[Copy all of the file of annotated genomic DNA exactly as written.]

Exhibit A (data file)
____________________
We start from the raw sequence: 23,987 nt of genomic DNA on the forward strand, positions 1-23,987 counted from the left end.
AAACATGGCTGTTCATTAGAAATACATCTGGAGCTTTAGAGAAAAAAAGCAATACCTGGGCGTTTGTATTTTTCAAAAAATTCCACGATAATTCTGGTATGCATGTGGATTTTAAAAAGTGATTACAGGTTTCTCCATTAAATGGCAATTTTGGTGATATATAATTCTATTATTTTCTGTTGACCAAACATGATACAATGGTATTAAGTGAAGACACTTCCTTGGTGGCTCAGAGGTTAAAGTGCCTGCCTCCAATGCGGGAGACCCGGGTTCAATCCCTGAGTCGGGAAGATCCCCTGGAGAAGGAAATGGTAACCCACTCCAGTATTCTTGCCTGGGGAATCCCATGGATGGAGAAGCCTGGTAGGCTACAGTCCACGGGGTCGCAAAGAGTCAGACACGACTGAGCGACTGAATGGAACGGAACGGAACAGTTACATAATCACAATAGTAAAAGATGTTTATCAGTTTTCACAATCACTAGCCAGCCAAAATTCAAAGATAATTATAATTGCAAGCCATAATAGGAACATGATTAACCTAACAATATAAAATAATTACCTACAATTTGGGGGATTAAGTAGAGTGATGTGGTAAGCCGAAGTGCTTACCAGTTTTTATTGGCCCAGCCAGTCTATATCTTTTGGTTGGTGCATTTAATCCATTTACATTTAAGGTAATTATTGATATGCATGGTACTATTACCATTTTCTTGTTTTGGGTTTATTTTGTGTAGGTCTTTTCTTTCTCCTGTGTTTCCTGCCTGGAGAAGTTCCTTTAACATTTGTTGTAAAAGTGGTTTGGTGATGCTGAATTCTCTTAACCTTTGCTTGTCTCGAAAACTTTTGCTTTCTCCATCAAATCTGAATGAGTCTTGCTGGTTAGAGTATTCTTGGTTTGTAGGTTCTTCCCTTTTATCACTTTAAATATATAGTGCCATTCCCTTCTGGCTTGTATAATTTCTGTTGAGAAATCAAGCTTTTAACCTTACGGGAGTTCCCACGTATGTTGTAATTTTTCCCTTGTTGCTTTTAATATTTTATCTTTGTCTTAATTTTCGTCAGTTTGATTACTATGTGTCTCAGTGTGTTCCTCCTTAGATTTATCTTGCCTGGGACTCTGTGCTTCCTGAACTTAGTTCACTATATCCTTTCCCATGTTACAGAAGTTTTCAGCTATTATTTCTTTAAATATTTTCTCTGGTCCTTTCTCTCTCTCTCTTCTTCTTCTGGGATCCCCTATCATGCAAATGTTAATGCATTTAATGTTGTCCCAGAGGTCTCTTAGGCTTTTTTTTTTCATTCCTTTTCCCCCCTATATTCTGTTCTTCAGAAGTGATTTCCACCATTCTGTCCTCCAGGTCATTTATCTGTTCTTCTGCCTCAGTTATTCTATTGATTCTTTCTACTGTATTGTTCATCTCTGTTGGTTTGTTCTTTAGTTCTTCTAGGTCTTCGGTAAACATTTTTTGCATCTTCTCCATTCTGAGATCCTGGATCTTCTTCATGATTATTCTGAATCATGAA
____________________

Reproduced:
We start from the raw sequence: 23,987 nt of genomic DNA on the forward strand, positions 1-23,987 counted from the left end.
AAACATGGCTGTTCATTAGAAATACATCTGGAGCTTTAGAGAAAAAAAGCAATACCTGGGCGTTTGTATTTTTCAAAAAATTCCACGATAATTCTGGTATGCATGTGGATTTTAAAAAGTGATTACAGGTTTCTCCATTAAATGGCAATTTTGGTGATATATAATTCTATTATTTTCTGTTGACCAAACATGATACAATGGTATTAAGTGAAGACACTTCCTTGGTGGCTCAGAGGTTAAAGTGCCTGCCTCCAATGCGGGAGACCCGGGTTCAATCCCTGAGTCGGGAAGATCCCCTGGAGAAGGAAATGGTAACCCACTCCAGTATTCTTGCCTGGGGAATCCCATGGATGGAGAAGCCTGGTAGGCTACAGTCCACGGGGTCGCAAAGAGTCAGACACGACTGAGCGACTGAATGGAACGGAACGGAACAGTTACATAATCACAATAGTAAAAGATGTTTATCAGTTTTCACAATCACTAGCCAGCCAAAATTCAAAGATAATTATAATTGCAAGCCATAATAGGAACATGATTAACCTAACAATATAAAATAATTACCTACAATTTGGGGGATTAAGTAGAGTGATGTGGTAAGCCGAAGTGCTTACCAGTTTTTATTGGCCCAGCCAGTCTATATCTTTTGGTTGGTGCATTTAATCCATTTACATTTAAGGTAATTATTGATATGCATGGTACTATTACCATTTTCTTGTTTTGGGTTTATTTTGTGTAGGTCTTTTCTTTCTCCTGTGTTTCCTGCCTGGAGAAGTTCCTTTAACATTTGTTGTAAAAGTGGTTTGGTGATGCTGAATTCTCTTAACCTTTGCTTGTCTCGAAAACTTTTGCTTTCTCCATCAAATCTGAATGAGTCTTGCTGGTTAGAGTATTCTTGGTTTGTAGGTTCTTCCCTTTTATCACTTTAAATATATAGTGCCATTCCCTTCTGGCTTGTATAATTTCTGTTGAGAAATCAAGCTTTTAACCTTACGGGAGTTCCCACGTATGTTGTAATTTTTCCCTTGTTGCTTTTAATATTTTATCTTTGTCTTAATTTTCGTCAGTTTGATTACTATGTGTCTCAGTGTGTTCCTCCTTAGATTTATCTTGCCTGGGACTCTGTGCTTCCTGAACTTAGTTCACTATATCCTTTCCCATGTTACAGAAGTTTTCAGCTATTATTTCTTTAAATATTTTCTCTGGTCCTTTCTCTCTCTCTCTTCTTCTTCTGGGATCCCCTATCATGCAAATGTTAATGCATTTAATGTTGTCCCAGAGGTCTCTTAGGCTTTTTTTTTTCATTCCTTTTCCCCCCTATATTCTGTTCTTCAGAAGTGATTTCCACCATTCTGTCCTCCAGGTCATTTATCTGTTCTTCTGCCTCAGTTATTCTATTGATTCTTTCTACTGTATTGTTCATCTCTGTTGGTTTGTTCTTTAGTTCTTCTAGGTCTTCGGTAAACATTTTTTGCATCTTCTCCATTCTGAGATCCTGGATCTTCTTCATGATTATTCTGAATCATGAA